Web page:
A local food and beverage tax rate in Indiana is typically “1% of the gross retail income received from taxable food and beverage transactions.” However, when both a county and a municipality located within that county have imposed a food and beverage tax, the rate is 2% in the municipality.
Localities that have adopted the tax food and beverage tax applies it whenever “food or beverage is furnished, prepared, or served by a retail merchant for consumption at a location or on equipment provided by the retail merchant….”
“For consumption at a location or on equipment provided by the retail merchant” is defined as:
- When food or drink is served by a retail merchant off the merchant’s premises;
- When food or drink is sold in a heated state or is heated by a retail merchant;
- When food or drink is made of two or more food ingredients,mixed or combined by a retail merchant for sale as a single item (other than food that is only cut, repackaged, or pasteurized by the seller and eggs, fish, meat, poultry, and foods containing these raw animal foods requiring cooking by the consumer as recommended by the federal Food and Drug Administration); or
- Food sold with eating utensils provided by the retail merchant. Eating utensils include plates, cups, napkins and straws but not containers or packages used to transport food.
Catering activities are subject to the tax, as is food sold at deli counters in grocery stores.
Food that is only cut, repackaged or pasteurized by the seller is not subject to the food and beverages tax, nor are sales of eggs, fish, meat and poultry that require cooking by the consumer.
Like sales tax
The food and beverage tax is similar to a sales tax. It is “imposed, paid and collected in the same manner as the sales tax,” and food that is exempt from the state sales tax must also be exempt from the food and beverage tax. However, retailers must use different returns for sales tax and the food and beverage tax.
Johnson County, the outlier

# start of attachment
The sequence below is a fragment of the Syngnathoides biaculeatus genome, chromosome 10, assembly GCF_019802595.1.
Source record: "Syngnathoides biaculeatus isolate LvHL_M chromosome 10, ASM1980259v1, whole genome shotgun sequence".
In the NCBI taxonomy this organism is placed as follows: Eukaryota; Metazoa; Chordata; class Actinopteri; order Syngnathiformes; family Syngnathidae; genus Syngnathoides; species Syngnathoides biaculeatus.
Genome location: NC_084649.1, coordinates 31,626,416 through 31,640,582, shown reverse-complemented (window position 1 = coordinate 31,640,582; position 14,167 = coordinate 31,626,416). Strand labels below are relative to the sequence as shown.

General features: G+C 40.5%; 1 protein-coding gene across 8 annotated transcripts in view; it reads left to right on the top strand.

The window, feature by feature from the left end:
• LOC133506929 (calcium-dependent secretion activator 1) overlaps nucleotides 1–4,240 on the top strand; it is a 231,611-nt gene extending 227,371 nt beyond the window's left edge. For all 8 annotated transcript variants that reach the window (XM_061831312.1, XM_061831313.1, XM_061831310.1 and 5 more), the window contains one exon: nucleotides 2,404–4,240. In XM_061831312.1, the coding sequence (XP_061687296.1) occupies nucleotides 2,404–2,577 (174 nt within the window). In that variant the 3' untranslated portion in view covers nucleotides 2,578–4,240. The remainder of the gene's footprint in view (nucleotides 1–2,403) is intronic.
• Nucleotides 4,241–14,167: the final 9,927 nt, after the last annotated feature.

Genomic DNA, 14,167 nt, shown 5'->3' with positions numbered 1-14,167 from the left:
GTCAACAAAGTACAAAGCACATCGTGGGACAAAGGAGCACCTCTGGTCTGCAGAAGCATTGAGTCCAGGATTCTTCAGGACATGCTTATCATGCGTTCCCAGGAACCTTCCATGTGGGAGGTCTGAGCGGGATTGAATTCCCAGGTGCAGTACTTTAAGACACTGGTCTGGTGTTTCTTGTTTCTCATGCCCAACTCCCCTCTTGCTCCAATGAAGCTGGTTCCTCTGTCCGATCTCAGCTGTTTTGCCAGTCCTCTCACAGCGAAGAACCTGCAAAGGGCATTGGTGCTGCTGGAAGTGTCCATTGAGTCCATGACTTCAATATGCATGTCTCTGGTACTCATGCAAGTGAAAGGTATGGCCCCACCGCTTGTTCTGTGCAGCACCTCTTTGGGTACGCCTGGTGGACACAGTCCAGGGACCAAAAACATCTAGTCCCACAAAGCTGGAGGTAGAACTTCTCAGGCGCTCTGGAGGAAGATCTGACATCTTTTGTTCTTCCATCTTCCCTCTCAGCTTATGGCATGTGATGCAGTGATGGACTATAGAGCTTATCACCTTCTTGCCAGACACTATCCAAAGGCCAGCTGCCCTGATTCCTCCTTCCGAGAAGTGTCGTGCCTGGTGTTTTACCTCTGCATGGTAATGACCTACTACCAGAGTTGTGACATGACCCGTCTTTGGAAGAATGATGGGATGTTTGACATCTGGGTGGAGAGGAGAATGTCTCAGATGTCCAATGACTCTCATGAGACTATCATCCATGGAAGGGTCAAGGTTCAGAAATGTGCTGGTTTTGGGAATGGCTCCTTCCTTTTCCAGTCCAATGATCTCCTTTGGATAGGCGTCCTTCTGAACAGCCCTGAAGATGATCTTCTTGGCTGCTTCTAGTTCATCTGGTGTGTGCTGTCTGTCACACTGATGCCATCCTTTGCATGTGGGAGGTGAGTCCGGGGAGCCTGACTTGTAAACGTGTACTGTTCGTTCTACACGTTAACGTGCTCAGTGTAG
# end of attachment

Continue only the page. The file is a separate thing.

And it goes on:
All returns and remittances for the food and beverage tax should be filed with the Indiana Department of Revenue EXCEPT returns for Johnson County. In Johnson County, the food and beverage tax must be remitted to the county treasury.
A 1% food and beverage tax is imposed in the following counties:
- Allen County (since 1986);
- Boone County (since 2005);
- Delaware County (since 1986);
- Hamilton County (since 2005);
- Hancock County (since 2005);
- Hendricks County (since 2005);
- Henry County (since 1987);
- Johnson County (since 2005);
- Madison County (since 1989);
- Marion County (since 1981). The rate has been 2% since 2005;
- Monroe County (authorized in 2009 but not yet imposed);
- Shelby County (since 2005);
- Steuben County (authorized in 2008 but not yet imposed); and
- Vanderburgh County (since 1985).
The following table lists municipalities that impose a 1% municipal food and beverage tax. Note the two 2013 taxes.
|Locality||Effective Date||Combined Municipal and County Rate|
|Avon, Hendricks County||2005||2%|
|Brownsburg, Hendricks County||1995||2%|
|Carmel, Hamilton County||2005||2%|
|Cloverdale, Putnam County||September 2013||1%|
|Fishers, Hamilton County||Authorized July 2013, not yet imposed||1%|
|Lebanon, Boone County||2005||2%|
|Martinsville, Morgan County||2005||1%|
|Mooresville, Morgan County||1990||1%|
|Nashville, Brown County||1987||1%|
|Noblesville, Hamilton County||2005||2%|
|Plainfield, Hendricks County||1995||2%|
|Shipshwana, LaGrange County||1990||1%|
|Westfield, Hamilton County||2005||2%|
|Zionsville, Boone County||2005||2%|